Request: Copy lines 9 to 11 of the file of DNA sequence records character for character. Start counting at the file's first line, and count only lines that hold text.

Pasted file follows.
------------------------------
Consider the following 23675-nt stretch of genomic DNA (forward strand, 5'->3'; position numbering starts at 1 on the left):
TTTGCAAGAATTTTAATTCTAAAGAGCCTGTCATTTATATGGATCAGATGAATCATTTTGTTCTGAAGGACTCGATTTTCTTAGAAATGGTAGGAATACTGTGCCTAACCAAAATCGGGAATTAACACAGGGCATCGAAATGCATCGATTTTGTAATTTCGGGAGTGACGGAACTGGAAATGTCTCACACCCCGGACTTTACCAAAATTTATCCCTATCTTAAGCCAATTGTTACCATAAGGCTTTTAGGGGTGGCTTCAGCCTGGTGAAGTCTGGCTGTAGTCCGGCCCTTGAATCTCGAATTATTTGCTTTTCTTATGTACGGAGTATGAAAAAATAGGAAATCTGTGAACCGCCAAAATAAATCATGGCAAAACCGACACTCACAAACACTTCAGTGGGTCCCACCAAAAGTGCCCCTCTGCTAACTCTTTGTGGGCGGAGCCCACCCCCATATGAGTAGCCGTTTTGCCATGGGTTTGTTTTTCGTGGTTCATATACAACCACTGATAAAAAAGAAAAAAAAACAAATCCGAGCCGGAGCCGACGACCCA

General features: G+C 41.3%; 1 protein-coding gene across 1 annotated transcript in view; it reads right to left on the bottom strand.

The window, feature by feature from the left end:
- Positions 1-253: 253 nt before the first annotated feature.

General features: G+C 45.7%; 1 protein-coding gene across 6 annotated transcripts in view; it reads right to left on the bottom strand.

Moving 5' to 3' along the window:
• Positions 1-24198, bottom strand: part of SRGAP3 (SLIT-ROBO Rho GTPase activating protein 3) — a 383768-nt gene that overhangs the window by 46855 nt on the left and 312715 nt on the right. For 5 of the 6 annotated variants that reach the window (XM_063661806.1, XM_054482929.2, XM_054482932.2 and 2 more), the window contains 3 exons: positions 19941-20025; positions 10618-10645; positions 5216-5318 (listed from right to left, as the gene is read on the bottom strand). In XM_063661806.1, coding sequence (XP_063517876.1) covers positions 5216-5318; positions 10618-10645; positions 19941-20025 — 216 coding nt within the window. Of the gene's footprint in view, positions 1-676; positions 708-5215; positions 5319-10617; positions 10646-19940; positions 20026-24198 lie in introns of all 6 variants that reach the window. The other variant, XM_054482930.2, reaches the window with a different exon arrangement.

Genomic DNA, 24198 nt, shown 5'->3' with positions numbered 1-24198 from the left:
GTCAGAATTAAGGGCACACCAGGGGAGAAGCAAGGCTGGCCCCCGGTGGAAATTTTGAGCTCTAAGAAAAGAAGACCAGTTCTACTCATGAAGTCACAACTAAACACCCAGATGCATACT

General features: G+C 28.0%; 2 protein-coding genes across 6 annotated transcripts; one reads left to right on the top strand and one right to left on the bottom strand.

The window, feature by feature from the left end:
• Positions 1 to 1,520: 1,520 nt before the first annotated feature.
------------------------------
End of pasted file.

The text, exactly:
Genomic DNA, 24198 nt, shown 5'->3' with positions numbered 1-24198 from the left:
GTCAGAATTAAGGGCACACCAGGGGAGAAGCAAGGCTGGCCCCCGGTGGAAATTTTGAGCTCTAAGAAAAGAAGACCAGTTCTACTCATGAAGTCACAACTAAACACCCAGATGCATACT

General features: G+C 28.0%; 2 protein-coding genes across 6 annotated transcripts; one reads left to right on the top strand and one right to left on the bottom strand.